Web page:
It is the case in many countries that the country's native name is different from its international name (see Exonym), but for Persians and Iranians this issue has been very controversial. Main points on this matter:

There are many Iranians in the West who prefer Persia and Persian as the English names for the country and nationality, similar to the usage of La Perse/persan in French. According to Hooman Majd, the popularity of the term Persia among the Persian diaspora stems from the fact that "'Persia' connotes a glorious past they would like to be identified with, while 'Iran' since 1979 revolution... says nothing to the world but Islamic fundamentalism." [2]

See also


  • The History of the Idea of Iran, A. Shapur Shahbazi in Birth of the Persian Empire by V. S. Curtis and S. Stewart, 2005, ISBN 1-84511-062-5


  1. ^ In the Avesta the airiia- are members of the ethnic group of the Avesta-reciters themselves, in contradistinction to the anairiia-, the "non-Aryas". The word also appears four times in Old Persian: One is in the Behistun inscription, where ariya- is the name of a language or script (DB 4.89). The other three instances occur in Darius I's inscription at Naqsh-e Rustam (DNa 14-15), in Darius I's inscription at Susa (DSe 13-14), and in the inscription of Xerxes I at Persepolis (XPh 12-13). In these, the two Achaemenid dynasts describe themselves as pārsa pārsahyā puça ariya ariyaciça "a Persian, son of a Persian, an Ariya, of Ariya origin". "The phrase with ciça, "origin, descendance", assures that it [i.e. ariya] is an ethnic name wider in meaning than pārsa and not a simple adjectival epithet."[5]


  1. ^ a b Yarshater, Ehsan Persia or Iran, Persian or Farsi Archived 2010-10-24 at the Wayback Machine., Iranian Studies, vol. XXII no. 1 (1989)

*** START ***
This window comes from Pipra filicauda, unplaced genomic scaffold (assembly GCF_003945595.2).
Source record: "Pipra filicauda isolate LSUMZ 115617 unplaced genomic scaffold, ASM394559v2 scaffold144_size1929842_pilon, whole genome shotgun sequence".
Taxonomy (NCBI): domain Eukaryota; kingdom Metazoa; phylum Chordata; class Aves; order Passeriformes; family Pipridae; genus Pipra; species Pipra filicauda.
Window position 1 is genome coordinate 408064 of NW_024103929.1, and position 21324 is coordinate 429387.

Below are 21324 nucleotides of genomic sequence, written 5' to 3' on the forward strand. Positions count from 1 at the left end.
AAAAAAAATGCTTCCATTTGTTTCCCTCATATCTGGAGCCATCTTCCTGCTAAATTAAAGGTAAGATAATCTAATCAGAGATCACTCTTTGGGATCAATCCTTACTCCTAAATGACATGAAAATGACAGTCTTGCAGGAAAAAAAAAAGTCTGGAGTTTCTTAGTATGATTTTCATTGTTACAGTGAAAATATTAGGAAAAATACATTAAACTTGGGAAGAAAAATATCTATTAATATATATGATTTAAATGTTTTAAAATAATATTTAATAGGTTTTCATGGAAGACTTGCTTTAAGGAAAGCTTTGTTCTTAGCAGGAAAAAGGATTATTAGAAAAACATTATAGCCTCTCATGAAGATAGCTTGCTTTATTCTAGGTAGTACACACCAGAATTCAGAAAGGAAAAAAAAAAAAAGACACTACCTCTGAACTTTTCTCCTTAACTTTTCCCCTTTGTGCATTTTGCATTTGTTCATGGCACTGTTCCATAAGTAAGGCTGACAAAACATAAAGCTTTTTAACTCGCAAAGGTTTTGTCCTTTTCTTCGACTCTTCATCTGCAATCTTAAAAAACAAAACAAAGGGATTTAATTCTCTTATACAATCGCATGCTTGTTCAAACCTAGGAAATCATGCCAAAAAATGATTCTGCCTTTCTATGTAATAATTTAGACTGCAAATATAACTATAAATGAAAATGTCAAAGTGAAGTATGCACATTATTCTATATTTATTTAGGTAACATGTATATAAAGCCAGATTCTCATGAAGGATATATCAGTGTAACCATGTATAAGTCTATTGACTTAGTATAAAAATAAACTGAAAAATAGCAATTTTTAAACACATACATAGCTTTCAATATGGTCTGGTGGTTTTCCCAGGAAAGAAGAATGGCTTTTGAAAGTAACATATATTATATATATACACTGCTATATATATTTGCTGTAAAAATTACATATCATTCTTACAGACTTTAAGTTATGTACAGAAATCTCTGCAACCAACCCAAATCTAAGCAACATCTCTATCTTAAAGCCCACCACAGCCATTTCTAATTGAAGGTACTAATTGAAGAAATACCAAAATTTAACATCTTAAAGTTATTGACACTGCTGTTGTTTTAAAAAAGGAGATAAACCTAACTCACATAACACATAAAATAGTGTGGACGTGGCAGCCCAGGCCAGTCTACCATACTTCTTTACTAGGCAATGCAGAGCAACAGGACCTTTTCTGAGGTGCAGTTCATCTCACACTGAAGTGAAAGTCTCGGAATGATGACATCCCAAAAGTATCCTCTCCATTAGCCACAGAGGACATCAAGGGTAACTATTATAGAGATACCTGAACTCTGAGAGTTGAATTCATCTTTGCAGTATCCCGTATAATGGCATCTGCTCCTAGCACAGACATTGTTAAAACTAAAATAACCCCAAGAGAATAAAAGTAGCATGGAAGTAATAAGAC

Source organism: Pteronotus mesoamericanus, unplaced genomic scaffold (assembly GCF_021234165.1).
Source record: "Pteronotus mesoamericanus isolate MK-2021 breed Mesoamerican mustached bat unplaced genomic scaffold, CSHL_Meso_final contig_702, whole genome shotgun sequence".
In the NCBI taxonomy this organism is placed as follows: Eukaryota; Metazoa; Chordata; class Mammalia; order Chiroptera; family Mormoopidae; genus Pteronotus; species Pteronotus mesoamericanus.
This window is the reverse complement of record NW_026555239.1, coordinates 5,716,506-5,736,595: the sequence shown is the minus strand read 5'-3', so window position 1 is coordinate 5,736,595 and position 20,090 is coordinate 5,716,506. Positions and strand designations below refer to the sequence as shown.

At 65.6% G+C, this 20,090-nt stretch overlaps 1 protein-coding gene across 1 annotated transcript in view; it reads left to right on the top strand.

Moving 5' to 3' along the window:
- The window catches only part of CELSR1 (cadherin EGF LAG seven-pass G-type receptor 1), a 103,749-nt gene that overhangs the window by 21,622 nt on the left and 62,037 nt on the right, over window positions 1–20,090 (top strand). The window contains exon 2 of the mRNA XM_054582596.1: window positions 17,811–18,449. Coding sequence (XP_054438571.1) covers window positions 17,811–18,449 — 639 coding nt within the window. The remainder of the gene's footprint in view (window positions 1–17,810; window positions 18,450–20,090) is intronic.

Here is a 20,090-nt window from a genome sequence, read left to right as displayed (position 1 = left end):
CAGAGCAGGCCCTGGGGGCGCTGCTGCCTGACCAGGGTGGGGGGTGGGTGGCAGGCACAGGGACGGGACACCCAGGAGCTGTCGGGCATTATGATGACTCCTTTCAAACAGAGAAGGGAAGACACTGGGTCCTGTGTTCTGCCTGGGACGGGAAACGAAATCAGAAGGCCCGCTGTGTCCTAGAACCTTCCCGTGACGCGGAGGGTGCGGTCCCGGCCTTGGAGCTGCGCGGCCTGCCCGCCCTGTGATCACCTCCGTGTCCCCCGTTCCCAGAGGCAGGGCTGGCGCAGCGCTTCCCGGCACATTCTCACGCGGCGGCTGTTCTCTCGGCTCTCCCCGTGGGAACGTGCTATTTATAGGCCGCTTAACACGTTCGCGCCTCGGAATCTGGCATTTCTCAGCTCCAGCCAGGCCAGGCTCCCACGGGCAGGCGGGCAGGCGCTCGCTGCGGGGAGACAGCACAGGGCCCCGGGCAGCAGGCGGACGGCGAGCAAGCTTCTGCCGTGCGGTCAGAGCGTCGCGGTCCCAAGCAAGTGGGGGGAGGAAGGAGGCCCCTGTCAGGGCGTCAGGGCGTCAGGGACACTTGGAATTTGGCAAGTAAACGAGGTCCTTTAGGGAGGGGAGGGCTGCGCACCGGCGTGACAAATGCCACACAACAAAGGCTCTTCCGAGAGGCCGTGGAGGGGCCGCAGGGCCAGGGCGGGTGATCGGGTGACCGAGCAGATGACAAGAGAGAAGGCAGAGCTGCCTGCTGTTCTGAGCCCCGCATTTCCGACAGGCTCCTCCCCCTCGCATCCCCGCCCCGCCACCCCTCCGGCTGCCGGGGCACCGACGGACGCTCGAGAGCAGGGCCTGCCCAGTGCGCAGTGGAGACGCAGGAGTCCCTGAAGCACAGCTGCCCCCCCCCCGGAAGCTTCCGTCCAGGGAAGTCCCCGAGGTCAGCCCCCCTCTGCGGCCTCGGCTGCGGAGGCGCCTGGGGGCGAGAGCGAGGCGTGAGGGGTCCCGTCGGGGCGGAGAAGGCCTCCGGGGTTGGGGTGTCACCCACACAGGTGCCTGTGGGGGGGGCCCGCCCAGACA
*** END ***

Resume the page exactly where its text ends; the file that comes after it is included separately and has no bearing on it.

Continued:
2. ^ a b Majd, Hooman, The Ayatollah Begs to Differ: The Paradox of Modern Iran, by Hooman Majd, Knopf Doubleday Publishing Group, September 23, 2008, ISBN 0385528426, 9780385528429. p. 161
  3. ^ a b c d e f MacKenzie, David Niel (1998). "Ērān, Ērānšahr". Encyclopedia Iranica. 8. Costa Mesa: Mazda. 
  4. ^ Schmitt, Rüdiger (1987). "Aryans". Encyclopedia Iranica. 2. New York: Routledge & Kegan Paul. pp. 684–687. 
  5. ^ a b Bailey, Harold Walter (1987). "Arya". Encyclopedia Iranica. 2. New York: Routledge & Kegan Paul. pp. 681–683. 
  6. ^ a b Gignoux, Phillipe (1987). "Anērān". Encyclopedia Iranica. 2. New York: Routledge & Kegan Paul. pp. 30–31. 
  7. ^ Liddell and Scott, Lexicon of the Greek Language, Oxford, 1882, p 1205
  8. ^ Arda Viraf (1:4; 1:5; 1:9; 1:10; 1:12; etc.)
  9. ^ HC Deb 20 February 1935 vol 298 cc350-1 351
  10. ^ Hermitage (2007-09-20). ""Persia", Hermitage Amsterdam". Hermitage. Hermitage. Archived from the original on 2007-04-28. Retrieved 2007-05-03. Persian objects at Hermitage 
  11. ^ Brill (2006-09-20). "General Maps of Persia 1477 - 1925". Brill website. Brill. Archived from the original on 2006-04-21. Retrieved 2006-05-03. Iran, or Persia as it was known in the West for most of its long history, has been mapped extensively for centuries but the absence of a good cartobibliography has often deterred scholars of its history and geography from making use of the many detailed maps that were produced. This is now available, prepared by Cyrus Alai who embarked on a lengthy investigation into the old maps of Persia, and visited major map collections and libraries in many countries ... 
  12. ^ Merriam Webster (2008-01-05). "Persian". MW. MW. Retrieved 2008-01-05. Persian Carpet, Cat, melon... 

External links